Similar Products Used: Not much similar in NZ. Maybe the odd old Kona. Used to have a True Temper KHS but it was too long for me.
Bike Setup: Reynolds 725 frame with red lettering, Marzocchi MXC (4"-blk), RF 100mm stem(sil), Kona 1.5" riser bar, XT thumbie fr shifter, STX rr shifter, XT rr lever with XTR V-brake, 525 disc on the front, WTB headset (red), Hope XC fr hub (red), F219 fr rim, F519 rr rim, Ringle' rr hub (red), Hope wheel skewers (blk), Salsa flip off seatpost binder(blk), RF XY seatpost, Selle Itallia Octavio seat, XT fr der, old LX rr der, Salsa rr brake booster, IRC Trail Bear K 2.35" tires, RF turbine LP cranks (wht), RF rings.
She's a real bitsa, but I got everthing pretty cheap and it all works well together.
from St.Paul, Minnesota, USA
Date Reviewed: August 16, 2002
Strengths: That Frame, 853 Renyolds rocks!Climbs like a Mt. Goat. Rails like a Indy car.Fit and Finish(welds and paint)
Weaknesses: No disc brake mount on a high end bike??? what's with the goofy rear deraler cable routing?? Itsy bitsy flipping stem (100mm)They must grow em with short arms up there in Canada.
At 6'0 foot 220lbs I just could not be talked into Alumm. I raced the Stump for 5 years. Finally after much cussing and lots of new parts the wife said enough already! go buy a new bike. I started looking around and very few companys sell steel these days. I was alittle tenitive about the Blizzard at first. It felt way differn't then the Stump, I felt all bunched up.I changed the stem and seat post that helped. After 3/4's of a race session I love it. It's not as stabble as the stump on the fast down hills, but out performs it in every other area. Great bike for the price. Nothing feels like steel.Goes up like nothing Ive ever seen. The standard grips about the UST out of true, hard to change flats, limited tire selection. WHO SHOULD BUY IT? Anyone who is looking for a steel bike that doesn't want to spend a ton.This one is a keeper, unless I get a deal on one with disc brakes. 4 chilis for value I had to swap a few parts to get it to fit right. 4 Chilis for Overall, Disc brake Mount?
Similar Products Used: 90 Rockhopper comp ridgid. 96 specialized stump, XT/XTR,Rino lite, 98 Manitou SX-R, ATAC, USE post.
Bike Setup: Stock execpt, Mavic crossroc UST rims,Hutchinson Python tires, Time ATAC pedals, USE Seat post, Selle saddle, 140mm stem.
a Weekend Warrior
from Sydney, NSW, Australia
Date Reviewed: March 16, 2002
Strengths: - Reynolds 853 steel - very very very nice! - Fantastic feel. - Really good geometry. - Frame detailing excellent throughout. (checkout the dropouts!) - Successfully combines performance with comfort and durability. - Gorgeous, thick paintwork and maple leaf graphics. - Rocky Mountain quality.
Weaknesses: - It doesn't wear out, so no excuse for buying a newer model! - It's so gorgeous, I keep secretly thinking about buying another one.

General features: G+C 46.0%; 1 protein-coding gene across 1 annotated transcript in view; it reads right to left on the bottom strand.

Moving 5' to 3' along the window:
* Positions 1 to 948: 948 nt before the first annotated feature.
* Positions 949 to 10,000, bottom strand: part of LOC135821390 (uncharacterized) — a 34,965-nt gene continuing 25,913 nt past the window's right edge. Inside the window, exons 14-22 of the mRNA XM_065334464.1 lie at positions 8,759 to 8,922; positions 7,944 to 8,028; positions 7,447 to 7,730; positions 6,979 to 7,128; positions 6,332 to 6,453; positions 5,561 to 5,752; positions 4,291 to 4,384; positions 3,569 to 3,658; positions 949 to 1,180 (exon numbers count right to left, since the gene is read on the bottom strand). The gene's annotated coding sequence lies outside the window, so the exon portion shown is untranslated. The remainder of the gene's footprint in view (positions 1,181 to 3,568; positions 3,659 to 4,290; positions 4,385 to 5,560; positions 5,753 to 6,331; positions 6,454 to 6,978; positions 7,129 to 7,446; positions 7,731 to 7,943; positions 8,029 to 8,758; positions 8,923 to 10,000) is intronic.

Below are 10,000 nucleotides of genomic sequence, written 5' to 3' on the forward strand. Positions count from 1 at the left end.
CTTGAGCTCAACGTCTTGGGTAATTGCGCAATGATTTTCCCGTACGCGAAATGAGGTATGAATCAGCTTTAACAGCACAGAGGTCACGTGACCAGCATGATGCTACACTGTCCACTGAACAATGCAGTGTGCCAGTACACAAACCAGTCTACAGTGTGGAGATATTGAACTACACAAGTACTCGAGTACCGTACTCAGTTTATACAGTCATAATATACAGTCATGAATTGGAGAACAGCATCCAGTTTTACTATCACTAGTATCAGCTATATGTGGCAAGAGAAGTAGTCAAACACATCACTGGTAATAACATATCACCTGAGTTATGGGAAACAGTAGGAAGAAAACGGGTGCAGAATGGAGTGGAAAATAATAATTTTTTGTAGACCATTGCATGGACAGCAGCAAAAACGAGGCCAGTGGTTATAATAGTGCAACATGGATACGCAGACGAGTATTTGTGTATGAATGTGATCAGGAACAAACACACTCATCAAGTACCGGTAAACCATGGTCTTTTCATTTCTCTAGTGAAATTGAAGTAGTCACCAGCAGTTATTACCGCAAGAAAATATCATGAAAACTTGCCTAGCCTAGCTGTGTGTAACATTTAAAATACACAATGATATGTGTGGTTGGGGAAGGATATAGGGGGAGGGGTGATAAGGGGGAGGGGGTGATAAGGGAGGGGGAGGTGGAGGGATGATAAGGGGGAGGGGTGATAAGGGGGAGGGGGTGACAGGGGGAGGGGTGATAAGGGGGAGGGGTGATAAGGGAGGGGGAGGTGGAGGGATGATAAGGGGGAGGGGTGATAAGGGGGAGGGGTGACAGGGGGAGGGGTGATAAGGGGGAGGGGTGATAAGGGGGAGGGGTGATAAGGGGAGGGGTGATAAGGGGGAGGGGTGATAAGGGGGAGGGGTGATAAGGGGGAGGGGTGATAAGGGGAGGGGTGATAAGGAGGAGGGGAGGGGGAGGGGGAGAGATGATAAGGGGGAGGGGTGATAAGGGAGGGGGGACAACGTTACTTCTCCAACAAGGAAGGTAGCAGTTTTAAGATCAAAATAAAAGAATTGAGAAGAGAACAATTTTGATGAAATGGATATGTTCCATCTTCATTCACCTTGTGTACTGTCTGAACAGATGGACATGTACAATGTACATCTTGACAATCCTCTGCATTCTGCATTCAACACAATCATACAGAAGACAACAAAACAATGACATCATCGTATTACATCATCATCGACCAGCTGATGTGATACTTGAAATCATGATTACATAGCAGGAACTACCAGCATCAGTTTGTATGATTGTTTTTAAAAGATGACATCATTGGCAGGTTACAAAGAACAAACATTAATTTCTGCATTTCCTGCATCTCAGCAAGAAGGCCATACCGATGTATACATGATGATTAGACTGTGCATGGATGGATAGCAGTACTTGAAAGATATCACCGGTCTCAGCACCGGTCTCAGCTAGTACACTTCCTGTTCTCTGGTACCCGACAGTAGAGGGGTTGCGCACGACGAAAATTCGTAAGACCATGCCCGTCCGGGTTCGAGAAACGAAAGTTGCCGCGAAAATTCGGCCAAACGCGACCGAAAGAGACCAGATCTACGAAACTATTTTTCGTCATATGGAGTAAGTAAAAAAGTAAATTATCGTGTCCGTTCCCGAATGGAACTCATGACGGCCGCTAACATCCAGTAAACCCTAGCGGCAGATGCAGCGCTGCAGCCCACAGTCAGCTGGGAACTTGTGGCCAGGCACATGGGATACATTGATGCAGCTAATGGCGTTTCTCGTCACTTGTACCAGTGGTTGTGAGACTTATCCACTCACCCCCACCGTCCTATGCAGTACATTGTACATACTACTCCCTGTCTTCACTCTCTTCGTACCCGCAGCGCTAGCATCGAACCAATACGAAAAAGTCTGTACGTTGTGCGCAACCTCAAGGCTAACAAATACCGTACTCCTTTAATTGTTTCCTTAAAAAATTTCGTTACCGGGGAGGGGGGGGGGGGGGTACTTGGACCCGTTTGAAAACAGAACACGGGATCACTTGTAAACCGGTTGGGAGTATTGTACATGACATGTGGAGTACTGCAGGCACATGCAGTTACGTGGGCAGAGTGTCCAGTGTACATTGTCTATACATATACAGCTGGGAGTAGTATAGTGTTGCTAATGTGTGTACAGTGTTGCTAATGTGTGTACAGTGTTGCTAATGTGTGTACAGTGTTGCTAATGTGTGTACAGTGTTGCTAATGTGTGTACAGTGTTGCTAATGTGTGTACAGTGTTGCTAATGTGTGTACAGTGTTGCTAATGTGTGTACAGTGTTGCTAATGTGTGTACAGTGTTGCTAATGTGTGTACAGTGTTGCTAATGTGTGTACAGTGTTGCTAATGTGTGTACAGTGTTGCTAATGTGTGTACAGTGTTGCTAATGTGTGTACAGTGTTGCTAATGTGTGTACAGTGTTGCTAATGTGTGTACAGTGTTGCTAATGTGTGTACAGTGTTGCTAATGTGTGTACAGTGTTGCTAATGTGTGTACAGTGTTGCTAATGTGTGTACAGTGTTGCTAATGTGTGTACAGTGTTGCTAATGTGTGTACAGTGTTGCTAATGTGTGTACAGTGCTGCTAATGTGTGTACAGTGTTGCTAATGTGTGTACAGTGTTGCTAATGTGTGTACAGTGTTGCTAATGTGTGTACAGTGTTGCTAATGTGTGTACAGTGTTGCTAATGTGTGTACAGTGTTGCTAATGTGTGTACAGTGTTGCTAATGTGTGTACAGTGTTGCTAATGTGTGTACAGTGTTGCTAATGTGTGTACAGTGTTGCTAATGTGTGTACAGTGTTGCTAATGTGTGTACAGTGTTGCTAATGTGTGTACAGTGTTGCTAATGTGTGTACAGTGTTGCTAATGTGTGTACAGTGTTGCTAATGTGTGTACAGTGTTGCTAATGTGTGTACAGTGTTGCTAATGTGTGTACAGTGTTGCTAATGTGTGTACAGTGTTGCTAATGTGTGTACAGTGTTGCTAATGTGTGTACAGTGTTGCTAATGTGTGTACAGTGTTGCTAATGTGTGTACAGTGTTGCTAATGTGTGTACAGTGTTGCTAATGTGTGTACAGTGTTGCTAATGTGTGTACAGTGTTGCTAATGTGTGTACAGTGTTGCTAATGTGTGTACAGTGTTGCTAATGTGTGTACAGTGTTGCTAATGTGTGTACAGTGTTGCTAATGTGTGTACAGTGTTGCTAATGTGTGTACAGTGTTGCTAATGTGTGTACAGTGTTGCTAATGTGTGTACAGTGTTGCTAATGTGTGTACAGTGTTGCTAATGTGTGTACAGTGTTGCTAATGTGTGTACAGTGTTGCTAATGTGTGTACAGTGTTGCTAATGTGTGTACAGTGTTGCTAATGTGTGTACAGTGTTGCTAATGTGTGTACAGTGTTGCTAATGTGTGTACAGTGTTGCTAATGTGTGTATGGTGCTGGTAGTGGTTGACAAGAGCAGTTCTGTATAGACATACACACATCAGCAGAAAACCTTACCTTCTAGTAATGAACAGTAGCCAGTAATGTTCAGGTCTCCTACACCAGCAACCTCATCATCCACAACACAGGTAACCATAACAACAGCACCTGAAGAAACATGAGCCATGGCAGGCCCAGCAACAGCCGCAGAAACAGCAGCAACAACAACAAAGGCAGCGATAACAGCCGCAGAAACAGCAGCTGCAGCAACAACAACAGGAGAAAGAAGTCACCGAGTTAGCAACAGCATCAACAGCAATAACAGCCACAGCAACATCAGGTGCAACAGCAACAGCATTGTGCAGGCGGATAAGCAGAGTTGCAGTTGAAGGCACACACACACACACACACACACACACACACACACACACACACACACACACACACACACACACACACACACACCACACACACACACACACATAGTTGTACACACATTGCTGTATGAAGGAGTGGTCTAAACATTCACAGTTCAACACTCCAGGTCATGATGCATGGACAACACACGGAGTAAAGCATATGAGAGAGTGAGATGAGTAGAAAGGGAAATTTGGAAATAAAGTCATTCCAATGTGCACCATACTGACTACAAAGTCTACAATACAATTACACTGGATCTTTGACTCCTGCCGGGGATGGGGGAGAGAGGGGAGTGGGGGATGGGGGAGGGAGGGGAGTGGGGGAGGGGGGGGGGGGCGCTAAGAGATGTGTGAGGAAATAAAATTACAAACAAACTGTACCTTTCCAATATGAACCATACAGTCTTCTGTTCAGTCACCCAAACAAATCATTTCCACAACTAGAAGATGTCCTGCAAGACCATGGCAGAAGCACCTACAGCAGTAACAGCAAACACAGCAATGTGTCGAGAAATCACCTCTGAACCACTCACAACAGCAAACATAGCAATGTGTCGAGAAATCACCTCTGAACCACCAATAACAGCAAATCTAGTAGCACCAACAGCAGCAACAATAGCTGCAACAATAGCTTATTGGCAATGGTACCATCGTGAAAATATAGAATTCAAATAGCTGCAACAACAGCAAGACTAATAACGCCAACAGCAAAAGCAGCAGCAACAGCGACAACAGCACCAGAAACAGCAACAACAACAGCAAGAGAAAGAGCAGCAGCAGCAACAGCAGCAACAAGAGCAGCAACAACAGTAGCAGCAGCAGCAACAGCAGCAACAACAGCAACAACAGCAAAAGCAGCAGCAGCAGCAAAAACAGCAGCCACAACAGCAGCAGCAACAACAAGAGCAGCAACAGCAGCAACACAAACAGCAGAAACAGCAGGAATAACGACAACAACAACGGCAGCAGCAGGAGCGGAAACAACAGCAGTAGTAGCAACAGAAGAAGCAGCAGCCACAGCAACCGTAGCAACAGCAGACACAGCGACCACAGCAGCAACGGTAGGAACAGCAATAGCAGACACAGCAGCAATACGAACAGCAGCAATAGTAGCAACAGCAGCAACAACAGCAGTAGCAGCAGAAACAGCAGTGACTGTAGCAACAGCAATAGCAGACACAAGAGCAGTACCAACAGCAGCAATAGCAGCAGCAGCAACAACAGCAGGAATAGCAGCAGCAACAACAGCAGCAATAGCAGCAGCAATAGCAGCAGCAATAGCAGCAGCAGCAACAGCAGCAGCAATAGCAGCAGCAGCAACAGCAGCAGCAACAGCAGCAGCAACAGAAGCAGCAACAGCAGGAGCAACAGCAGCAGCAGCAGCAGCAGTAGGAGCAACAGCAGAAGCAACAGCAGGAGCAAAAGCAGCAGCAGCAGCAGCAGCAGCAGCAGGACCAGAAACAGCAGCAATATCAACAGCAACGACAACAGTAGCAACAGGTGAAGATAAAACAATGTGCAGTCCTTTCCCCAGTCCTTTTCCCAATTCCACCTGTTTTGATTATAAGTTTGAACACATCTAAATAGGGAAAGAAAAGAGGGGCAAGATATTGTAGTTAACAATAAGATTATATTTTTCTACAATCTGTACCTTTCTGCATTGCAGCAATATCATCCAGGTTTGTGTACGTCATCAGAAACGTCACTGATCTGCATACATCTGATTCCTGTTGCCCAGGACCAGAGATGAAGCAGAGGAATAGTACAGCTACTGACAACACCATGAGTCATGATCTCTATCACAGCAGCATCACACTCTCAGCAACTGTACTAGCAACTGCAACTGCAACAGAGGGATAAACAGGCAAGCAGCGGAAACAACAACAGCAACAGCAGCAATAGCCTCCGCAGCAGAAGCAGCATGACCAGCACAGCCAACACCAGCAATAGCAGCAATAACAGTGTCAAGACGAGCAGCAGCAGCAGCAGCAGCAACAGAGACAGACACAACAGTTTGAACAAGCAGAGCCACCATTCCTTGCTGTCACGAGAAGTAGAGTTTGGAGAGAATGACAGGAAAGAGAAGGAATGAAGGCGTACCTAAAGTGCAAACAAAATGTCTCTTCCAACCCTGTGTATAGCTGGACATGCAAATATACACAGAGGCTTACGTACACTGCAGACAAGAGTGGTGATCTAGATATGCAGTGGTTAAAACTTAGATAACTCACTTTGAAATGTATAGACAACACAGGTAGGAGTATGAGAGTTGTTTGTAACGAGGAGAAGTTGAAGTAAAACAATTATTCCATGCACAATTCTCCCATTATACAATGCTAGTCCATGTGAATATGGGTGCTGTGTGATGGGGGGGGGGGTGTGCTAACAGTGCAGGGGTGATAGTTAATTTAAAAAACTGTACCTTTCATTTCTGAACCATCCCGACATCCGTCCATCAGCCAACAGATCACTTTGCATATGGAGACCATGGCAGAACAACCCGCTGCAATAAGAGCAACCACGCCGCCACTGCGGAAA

I agree with the previous reviewer: this is a fantastic bike! This is my third Blizzard. The first I got in early 1992 and, despite a run of other bikes since then (see above), that '92 Blizzard was still my favourite ride until just last year when I bought the 2001 Blizzard. There is a "rightness" that comes with buying the same frame again 9 years later. (I'll also point out that I'm building that '92 frame back up again into a "thrash" bike - I just can't resist that beautiful frame!)
Also in agreement with the previous reviewer, I too suggest buying it as a frame only (which I did) and building it up how you want. (Taking that beautiful maple-leaf-painted black and pearl frame out of the box is an experience I'll never forget.) (Sad, isn't it?) (Consider yourself warned.)
I'm 6'3" (191cm) tall, and weigh a chunky 230lbs (105kg). I haven't broken any bikes yet, and certainly have no fear of it on the Blizzard. I ride a 21" Blizzard. The sheer size of that frame still scares me to look at it, but it rides better than ever, and its size is no drawback. Even on seriously steep rocky descents it's not a problem (except in my mind, where the frame feels a little 'close' to me). This frame loves being ridden at warp speed over rough ground, yet it's also incredibly stable and precise when slowed to a crawl.
I have my Blizzard set up for the very rough, rocky, technical trails we have around here in Sydney: beefy Marzocchi fork, wide rims, and big fat tires. I have a 2.3" Hutchinson Mini-Jumbo tire on the back, which I originally bought to protect me from the beating I was getting from the Specialized M2 I had. Well, now with the Blizzard's compliant rear end, combined with that 2.3" tire, there are times I just can't believe I'm on a hardtail. And that's with the tire pumped up hard! (Otherwise I get pinch flats.)